A total of 23 patients were included in this retrospective study; 6 had flap coverage and HDR, and 17 had flap coverage and LDR. The mean age of patients in the HDR group was 57.3 ± 10.3 years, and the mean age of patients in the LDR group was 68.9 ± 13.9 years (Table 1). The diagnosis was recurrent squamous cell carcinoma (SCC) in 21 of 23 subjects (91.3%) with recurrent melanoma in one patient who presented with lymph node metastases in the cervical lymph node chains, and one with recurrent mucoepidermoid carcinoma of the submandibular gland. The interval to recurrence was 17.0 months (range 4-72). Seventy-four percent of patients received previous chemotherapy, and all patients had undergone previous radiation therapy with dose range 60-70 Gy in conventional fractionation (Table 1). The type of neck dissection performed by the head and neck surgery service in the 23 patients was a radical neck dissection in 10 patients (43.5%), modified radical neck dissection in 6 patients (26.1%), and selective neck dissection (some combination of levels 1-4) in 6 patients (26.1%). Only 1 patient (4.3%) did not undergo a formal neck dissection, because he had previously undergone radical neck dissection (Table 1). Pedicled pectoralis major flaps alone were performed in 83.3% of subjects in the HDR group (5 of 6), and 76.5% of subjects in the LDR group (13 of 16). Split-thickness skin grafts harvested from the lateral thigh were performed in 16.7% (1 of 6) subjects in the HDR group, and 64.7% (11 of seventeen) subjects in the LDR group (Table 1). Mean follow-up was 9.3 ± 7.7 months in the HDR group, and 9.9 ± 8.2 in the LDR group. In 6 subjects who received HDR, the mean number of 192Ir catheters placed was 4.3 ± 1.2 (range: 3-6), the mean number of fractions was 9.3 ± 2.1 (range: 6-12), and the mean total delivered dose was 21.0 ± 2.4 Gy (range: 18-24) (Table 2). In the 17 subjects who received LDR, the mean number of 131Cs seeds was 34.8 ± 11.7 (range: 13-55), the mean U/seed was 2.5 ± 0.3 (range: 2.0-2.46), and the mean total delivered dose was 81.2 ± 4.9 Gy (range: 80-100) (Table 2). Flap viability was 100% (23 of 23) (Figure 2). There were complications in 50% of the HDR group (3 occurrences of minor wound breakdown that healed with dressings and local wound care), and in 29.4% of the LDR group (2 hematomas, 1 flap infection, and 2 minor wound breakdown that resulted in the development of orocutaneous fistula that resolved with non-operative management) (Table 3). Pectoralis major donor site complications occurred in 3 of twenty-two subjects, 2 subjects in the HDR group (1 incisional dehiscence requiring negative pressure dressing, and 1 hematoma requiring evacuation), and 1 subject in the LDR group (incisional eschar that resolved with local wound care). There was no statistically significant difference between the HDR and LDR groups in terms of flap viability or complications (p > 0.05).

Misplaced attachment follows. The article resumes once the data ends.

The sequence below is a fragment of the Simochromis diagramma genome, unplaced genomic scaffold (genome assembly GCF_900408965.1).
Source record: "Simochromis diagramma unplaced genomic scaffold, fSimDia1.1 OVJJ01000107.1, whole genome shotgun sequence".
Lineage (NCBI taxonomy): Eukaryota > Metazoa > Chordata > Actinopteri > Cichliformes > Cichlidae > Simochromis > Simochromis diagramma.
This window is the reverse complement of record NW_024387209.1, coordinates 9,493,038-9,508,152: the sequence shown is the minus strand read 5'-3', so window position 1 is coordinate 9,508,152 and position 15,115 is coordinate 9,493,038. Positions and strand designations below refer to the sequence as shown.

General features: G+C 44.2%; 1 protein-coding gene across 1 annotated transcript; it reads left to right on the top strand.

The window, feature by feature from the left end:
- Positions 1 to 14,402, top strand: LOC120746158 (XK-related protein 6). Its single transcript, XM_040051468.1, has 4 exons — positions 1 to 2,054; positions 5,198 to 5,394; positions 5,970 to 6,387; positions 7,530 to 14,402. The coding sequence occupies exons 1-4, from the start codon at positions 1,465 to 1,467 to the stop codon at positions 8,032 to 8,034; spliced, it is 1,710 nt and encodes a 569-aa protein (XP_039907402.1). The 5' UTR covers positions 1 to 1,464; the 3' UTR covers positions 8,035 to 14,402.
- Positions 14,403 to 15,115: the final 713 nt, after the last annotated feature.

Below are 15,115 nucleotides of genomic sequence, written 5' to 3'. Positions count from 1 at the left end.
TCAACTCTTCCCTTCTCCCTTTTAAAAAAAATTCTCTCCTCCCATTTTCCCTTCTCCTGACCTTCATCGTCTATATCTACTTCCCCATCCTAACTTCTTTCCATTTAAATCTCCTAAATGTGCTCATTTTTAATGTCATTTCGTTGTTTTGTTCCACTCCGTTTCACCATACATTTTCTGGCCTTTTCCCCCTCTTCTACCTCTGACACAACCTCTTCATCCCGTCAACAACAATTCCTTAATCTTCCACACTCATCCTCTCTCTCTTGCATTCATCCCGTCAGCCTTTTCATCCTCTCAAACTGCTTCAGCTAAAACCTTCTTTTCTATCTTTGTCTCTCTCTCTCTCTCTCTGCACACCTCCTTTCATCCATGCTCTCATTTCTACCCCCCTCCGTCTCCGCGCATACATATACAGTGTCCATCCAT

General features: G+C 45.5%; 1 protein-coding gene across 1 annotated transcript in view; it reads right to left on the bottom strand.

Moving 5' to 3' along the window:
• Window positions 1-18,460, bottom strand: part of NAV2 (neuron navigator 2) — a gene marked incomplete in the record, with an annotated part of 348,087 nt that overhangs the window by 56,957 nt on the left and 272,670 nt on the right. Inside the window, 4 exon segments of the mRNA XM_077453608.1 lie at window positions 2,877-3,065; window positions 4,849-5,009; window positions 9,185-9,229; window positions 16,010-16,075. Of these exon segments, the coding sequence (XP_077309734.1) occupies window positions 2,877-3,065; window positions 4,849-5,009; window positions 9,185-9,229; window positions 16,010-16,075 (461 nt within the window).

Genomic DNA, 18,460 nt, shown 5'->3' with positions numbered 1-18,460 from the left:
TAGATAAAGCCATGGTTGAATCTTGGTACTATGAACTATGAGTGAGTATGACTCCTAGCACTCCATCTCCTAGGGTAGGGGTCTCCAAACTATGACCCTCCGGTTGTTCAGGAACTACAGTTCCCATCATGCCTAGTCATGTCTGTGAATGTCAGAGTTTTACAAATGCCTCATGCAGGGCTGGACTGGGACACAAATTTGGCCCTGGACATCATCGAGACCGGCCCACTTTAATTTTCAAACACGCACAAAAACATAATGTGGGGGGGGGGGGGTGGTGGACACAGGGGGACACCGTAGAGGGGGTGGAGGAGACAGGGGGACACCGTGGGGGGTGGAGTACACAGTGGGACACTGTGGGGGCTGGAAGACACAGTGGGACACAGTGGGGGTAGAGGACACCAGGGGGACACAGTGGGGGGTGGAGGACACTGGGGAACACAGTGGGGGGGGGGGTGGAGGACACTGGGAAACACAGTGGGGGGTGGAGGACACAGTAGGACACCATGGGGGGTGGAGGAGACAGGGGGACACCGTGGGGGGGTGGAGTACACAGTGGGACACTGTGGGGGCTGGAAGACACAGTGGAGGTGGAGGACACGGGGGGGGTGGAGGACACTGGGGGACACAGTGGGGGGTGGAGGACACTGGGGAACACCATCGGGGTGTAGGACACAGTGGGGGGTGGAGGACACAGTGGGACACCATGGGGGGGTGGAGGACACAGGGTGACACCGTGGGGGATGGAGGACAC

The concept of local delivery of radiation as a treatment modality nearly immediately followed the discovery of radioactivity by Henri Becquerel in 1896. While the initial iterations of brachytherapy were permanently implanted (and therefore LDR), the development of radiation afterloaders led to the advent of removable catheters (enabling short courses of HDR). This and other innovations in the second half of the twentieth century led to improved patient and healthcare provider safety and efficacy, and therefore a resurgence in interest in brachytherapy.